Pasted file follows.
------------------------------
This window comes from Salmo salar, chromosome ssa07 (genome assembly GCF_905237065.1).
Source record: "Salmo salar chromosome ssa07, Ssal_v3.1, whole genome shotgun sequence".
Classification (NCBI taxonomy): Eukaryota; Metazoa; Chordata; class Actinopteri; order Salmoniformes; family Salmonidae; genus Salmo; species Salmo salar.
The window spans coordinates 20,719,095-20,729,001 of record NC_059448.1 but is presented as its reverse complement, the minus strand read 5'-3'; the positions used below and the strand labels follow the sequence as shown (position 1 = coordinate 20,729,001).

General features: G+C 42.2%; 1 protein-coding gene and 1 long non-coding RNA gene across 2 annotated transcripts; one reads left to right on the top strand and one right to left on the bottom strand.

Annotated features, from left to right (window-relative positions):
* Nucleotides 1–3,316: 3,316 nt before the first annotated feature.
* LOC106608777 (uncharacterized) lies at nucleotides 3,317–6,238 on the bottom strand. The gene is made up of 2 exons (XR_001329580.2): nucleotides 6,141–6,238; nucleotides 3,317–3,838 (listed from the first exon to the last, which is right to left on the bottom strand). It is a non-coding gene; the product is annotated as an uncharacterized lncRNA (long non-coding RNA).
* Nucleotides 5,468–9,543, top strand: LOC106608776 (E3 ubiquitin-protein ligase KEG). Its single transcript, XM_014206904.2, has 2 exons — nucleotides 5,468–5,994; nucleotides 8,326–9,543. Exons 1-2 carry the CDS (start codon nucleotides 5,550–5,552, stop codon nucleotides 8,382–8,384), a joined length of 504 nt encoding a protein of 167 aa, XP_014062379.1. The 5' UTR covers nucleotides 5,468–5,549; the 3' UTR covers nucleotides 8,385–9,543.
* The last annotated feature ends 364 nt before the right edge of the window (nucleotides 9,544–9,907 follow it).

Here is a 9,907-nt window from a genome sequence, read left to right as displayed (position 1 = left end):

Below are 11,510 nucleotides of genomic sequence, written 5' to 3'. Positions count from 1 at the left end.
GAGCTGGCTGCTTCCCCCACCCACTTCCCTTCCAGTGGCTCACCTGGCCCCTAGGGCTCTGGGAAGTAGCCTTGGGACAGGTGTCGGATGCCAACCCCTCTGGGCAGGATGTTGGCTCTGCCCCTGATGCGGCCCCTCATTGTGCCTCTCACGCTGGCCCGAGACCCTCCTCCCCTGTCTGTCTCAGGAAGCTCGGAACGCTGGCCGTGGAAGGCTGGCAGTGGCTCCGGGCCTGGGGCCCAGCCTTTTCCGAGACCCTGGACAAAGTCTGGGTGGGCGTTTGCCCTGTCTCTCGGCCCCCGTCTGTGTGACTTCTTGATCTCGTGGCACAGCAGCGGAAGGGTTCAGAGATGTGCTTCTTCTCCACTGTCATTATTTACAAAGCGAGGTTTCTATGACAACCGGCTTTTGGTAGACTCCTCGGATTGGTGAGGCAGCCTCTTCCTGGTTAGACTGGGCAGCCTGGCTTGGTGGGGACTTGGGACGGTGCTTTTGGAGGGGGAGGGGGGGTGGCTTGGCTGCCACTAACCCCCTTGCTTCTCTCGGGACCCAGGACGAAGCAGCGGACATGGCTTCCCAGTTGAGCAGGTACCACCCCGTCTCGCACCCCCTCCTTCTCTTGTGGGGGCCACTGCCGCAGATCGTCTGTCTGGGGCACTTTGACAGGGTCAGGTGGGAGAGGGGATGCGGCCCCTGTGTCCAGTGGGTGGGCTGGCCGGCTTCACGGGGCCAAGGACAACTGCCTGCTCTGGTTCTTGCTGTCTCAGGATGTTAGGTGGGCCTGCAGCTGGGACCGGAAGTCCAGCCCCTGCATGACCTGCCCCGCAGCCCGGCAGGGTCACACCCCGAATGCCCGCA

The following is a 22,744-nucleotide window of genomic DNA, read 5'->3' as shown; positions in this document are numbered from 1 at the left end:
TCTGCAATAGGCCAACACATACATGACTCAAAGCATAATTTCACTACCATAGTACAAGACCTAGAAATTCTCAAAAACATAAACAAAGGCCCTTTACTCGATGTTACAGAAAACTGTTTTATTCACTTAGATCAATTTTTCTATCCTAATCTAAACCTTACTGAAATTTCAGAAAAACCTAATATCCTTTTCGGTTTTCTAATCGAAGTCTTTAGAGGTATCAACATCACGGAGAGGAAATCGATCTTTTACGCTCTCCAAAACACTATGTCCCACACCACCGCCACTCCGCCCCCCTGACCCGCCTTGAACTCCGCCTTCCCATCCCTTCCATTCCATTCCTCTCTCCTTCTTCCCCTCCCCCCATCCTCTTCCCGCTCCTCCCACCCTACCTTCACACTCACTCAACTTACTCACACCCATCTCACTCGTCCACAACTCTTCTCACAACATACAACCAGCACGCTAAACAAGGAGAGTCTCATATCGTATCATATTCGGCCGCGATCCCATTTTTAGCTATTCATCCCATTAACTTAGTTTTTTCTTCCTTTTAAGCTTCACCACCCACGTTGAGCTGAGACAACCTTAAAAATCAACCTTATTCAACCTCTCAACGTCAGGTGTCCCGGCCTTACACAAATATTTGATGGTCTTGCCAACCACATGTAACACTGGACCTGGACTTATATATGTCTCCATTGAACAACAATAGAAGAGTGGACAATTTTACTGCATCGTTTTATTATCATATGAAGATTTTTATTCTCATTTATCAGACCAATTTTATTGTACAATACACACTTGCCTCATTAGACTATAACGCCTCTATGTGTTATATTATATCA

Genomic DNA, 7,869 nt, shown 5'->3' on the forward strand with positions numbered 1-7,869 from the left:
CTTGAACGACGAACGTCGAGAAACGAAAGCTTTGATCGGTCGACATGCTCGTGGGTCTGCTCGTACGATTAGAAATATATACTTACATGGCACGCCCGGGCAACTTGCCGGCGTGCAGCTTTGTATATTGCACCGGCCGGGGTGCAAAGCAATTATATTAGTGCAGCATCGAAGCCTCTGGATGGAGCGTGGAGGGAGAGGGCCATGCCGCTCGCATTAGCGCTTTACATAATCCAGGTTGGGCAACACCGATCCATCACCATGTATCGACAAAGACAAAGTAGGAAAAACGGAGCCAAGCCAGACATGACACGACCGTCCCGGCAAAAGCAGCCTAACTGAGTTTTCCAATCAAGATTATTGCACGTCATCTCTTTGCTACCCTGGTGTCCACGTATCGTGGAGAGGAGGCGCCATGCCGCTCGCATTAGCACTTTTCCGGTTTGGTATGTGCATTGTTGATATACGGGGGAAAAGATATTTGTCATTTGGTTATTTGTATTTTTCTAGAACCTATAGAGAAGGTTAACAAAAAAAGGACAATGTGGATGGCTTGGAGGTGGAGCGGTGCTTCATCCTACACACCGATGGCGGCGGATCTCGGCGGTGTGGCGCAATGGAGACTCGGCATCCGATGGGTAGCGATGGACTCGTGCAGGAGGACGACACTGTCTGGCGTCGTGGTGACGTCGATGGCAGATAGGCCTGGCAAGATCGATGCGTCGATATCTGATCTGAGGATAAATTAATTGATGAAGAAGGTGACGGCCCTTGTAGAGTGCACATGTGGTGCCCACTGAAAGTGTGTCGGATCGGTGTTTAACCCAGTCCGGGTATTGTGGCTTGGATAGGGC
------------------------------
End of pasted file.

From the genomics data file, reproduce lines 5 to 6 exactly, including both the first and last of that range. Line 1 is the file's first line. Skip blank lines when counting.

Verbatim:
General features: G+C 42.2%; 1 protein-coding gene and 1 long non-coding RNA gene across 2 annotated transcripts; one reads left to right on the top strand and one right to left on the bottom strand.

Annotated features, from left to right (window-relative positions):